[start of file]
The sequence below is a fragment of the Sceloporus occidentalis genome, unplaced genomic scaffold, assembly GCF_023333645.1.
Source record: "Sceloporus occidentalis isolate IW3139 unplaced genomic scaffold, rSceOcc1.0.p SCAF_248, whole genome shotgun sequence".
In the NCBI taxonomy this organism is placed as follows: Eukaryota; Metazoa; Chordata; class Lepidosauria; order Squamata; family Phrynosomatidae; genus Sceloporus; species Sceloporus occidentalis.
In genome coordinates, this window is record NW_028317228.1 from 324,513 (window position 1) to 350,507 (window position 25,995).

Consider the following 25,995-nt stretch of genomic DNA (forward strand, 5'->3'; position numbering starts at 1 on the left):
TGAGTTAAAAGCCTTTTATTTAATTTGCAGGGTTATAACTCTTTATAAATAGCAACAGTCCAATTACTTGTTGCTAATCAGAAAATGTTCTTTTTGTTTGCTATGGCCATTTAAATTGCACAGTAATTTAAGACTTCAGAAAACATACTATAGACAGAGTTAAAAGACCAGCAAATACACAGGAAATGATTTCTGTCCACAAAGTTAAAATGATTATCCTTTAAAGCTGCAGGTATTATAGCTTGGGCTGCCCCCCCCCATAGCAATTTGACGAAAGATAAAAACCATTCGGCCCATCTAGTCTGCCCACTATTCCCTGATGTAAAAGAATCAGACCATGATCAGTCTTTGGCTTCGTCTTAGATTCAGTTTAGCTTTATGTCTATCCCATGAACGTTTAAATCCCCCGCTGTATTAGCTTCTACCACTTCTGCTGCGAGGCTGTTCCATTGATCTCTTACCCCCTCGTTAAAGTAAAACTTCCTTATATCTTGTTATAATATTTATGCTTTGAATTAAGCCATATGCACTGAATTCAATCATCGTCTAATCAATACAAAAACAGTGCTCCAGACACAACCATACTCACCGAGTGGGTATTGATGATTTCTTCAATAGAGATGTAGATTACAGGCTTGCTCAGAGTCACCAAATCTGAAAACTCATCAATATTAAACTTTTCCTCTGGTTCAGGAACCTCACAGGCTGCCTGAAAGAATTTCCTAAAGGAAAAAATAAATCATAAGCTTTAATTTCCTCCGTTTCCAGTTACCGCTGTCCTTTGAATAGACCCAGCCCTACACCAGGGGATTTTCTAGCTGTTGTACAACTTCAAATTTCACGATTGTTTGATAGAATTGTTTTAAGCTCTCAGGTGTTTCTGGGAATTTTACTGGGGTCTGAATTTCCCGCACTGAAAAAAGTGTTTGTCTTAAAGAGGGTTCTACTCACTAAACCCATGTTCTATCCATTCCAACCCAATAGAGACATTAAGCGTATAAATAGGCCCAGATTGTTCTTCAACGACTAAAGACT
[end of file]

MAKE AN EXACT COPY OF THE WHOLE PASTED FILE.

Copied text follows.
The sequence below is a fragment of the Sceloporus occidentalis genome, unplaced genomic scaffold, assembly GCF_023333645.1.
Source record: "Sceloporus occidentalis isolate IW3139 unplaced genomic scaffold, rSceOcc1.0.p SCAF_248, whole genome shotgun sequence".
In the NCBI taxonomy this organism is placed as follows: Eukaryota; Metazoa; Chordata; class Lepidosauria; order Squamata; family Phrynosomatidae; genus Sceloporus; species Sceloporus occidentalis.
In genome coordinates, this window is record NW_028317228.1 from 324,513 (window position 1) to 350,507 (window position 25,995).

Consider the following 25,995-nt stretch of genomic DNA (forward strand, 5'->3'; position numbering starts at 1 on the left):
TGAGTTAAAAGCCTTTTATTTAATTTGCAGGGTTATAACTCTTTATAAATAGCAACAGTCCAATTACTTGTTGCTAATCAGAAAATGTTCTTTTTGTTTGCTATGGCCATTTAAATTGCACAGTAATTTAAGACTTCAGAAAACATACTATAGACAGAGTTAAAAGACCAGCAAATACACAGGAAATGATTTCTGTCCACAAAGTTAAAATGATTATCCTTTAAAGCTGCAGGTATTATAGCTTGGGCTGCCCCCCCCCATAGCAATTTGACGAAAGATAAAAACCATTCGGCCCATCTAGTCTGCCCACTATTCCCTGATGTAAAAGAATCAGACCATGATCAGTCTTTGGCTTCGTCTTAGATTCAGTTTAGCTTTATGTCTATCCCATGAACGTTTAAATCCCCCGCTGTATTAGCTTCTACCACTTCTGCTGCGAGGCTGTTCCATTGATCTCTTACCCCCTCGTTAAAGTAAAACTTCCTTATATCTTGTTATAATATTTATGCTTTGAATTAAGCCATATGCACTGAATTCAATCATCGTCTAATCAATACAAAAACAGTGCTCCAGACACAACCATACTCACCGAGTGGGTATTGATGATTTCTTCAATAGAGATGTAGATTACAGGCTTGCTCAGAGTCACCAAATCTGAAAACTCATCAATATTAAACTTTTCCTCTGGTTCAGGAACCTCACAGGCTGCCTGAAAGAATTTCCTAAAGGAAAAAATAAATCATAAGCTTTAATTTCCTCCGTTTCCAGTTACCGCTGTCCTTTGAATAGACCCAGCCCTACACCAGGGGATTTTCTAGCTGTTGTACAACTTCAAATTTCACGATTGTTTGATAGAATTGTTTTAAGCTCTCAGGTGTTTCTGGGAATTTTACTGGGGTCTGAATTTCCCGCACTGAAAAAAGTGTTTGTCTTAAAGAGGGTTCTACTCACTAAACCCATGTTCTATCCATTCCAACCCAATAGAGACATTAAGCGTATAAATAGGCCCAGATTGTTCTTCAACGACTAAAGACT